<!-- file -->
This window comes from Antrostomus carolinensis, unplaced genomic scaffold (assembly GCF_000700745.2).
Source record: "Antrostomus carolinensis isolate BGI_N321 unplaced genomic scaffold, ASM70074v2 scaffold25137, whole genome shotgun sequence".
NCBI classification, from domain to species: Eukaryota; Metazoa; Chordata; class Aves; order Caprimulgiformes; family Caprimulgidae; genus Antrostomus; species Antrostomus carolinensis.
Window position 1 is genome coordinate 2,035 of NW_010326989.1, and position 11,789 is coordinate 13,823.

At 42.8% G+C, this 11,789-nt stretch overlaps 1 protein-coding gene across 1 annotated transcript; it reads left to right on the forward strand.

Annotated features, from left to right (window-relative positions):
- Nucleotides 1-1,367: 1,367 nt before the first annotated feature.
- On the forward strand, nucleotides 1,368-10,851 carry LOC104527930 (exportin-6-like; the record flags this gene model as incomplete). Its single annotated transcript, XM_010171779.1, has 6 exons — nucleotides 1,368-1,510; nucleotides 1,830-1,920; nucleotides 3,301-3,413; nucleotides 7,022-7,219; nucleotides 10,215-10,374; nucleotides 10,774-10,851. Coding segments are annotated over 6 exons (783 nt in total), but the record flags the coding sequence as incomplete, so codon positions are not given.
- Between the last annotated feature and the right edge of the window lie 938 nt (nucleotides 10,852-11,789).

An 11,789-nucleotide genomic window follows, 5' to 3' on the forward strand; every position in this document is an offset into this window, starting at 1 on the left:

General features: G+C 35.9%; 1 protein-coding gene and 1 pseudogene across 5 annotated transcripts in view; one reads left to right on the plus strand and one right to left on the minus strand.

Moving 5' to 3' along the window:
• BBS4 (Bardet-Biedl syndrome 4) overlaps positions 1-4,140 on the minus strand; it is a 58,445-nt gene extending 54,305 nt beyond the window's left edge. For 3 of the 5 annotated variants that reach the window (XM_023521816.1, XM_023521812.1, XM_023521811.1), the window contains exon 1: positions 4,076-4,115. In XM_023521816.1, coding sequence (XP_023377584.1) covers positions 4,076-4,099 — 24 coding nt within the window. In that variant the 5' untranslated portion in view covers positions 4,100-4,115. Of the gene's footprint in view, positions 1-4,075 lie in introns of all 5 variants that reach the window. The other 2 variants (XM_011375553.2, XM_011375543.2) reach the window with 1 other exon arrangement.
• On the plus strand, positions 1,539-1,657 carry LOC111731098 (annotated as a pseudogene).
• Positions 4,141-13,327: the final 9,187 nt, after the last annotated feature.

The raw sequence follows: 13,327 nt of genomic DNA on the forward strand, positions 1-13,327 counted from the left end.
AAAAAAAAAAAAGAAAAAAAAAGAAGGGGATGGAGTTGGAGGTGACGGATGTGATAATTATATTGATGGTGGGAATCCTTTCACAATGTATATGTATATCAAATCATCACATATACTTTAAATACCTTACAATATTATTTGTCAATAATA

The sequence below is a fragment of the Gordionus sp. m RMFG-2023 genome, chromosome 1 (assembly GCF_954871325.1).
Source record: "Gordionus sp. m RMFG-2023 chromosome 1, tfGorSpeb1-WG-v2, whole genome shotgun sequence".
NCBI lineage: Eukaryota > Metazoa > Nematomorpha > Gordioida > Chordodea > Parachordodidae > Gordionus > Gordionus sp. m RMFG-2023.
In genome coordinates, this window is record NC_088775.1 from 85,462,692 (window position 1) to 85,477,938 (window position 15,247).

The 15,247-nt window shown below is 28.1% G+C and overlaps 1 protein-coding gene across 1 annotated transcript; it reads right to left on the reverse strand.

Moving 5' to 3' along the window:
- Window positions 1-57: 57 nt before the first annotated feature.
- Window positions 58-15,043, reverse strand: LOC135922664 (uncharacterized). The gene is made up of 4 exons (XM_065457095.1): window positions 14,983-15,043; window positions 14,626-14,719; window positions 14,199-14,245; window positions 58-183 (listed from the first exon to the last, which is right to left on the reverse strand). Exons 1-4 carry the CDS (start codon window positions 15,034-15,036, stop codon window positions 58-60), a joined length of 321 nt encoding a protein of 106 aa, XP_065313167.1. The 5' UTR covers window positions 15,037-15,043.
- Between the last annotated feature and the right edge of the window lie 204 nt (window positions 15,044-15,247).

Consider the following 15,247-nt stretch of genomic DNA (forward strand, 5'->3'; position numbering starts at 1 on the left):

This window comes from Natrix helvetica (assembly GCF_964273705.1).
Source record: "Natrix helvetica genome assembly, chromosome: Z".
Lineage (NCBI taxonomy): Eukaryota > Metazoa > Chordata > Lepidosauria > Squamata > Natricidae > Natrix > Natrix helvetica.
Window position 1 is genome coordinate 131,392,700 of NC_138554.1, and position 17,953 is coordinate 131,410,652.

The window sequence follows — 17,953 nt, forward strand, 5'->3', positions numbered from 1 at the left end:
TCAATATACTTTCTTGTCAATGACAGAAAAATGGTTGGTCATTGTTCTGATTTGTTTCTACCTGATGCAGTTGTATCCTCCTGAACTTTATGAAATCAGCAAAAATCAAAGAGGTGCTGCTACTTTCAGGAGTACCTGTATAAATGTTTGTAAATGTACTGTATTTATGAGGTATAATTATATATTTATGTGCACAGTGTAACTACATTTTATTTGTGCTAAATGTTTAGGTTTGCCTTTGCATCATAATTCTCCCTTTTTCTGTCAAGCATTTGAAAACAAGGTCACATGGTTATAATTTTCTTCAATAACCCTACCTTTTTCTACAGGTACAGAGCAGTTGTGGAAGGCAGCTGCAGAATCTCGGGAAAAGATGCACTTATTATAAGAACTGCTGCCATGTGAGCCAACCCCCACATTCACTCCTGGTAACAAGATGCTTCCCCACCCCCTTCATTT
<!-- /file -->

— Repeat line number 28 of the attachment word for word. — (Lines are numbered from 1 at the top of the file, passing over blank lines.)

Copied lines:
This window comes from Natrix helvetica (assembly GCF_964273705.1).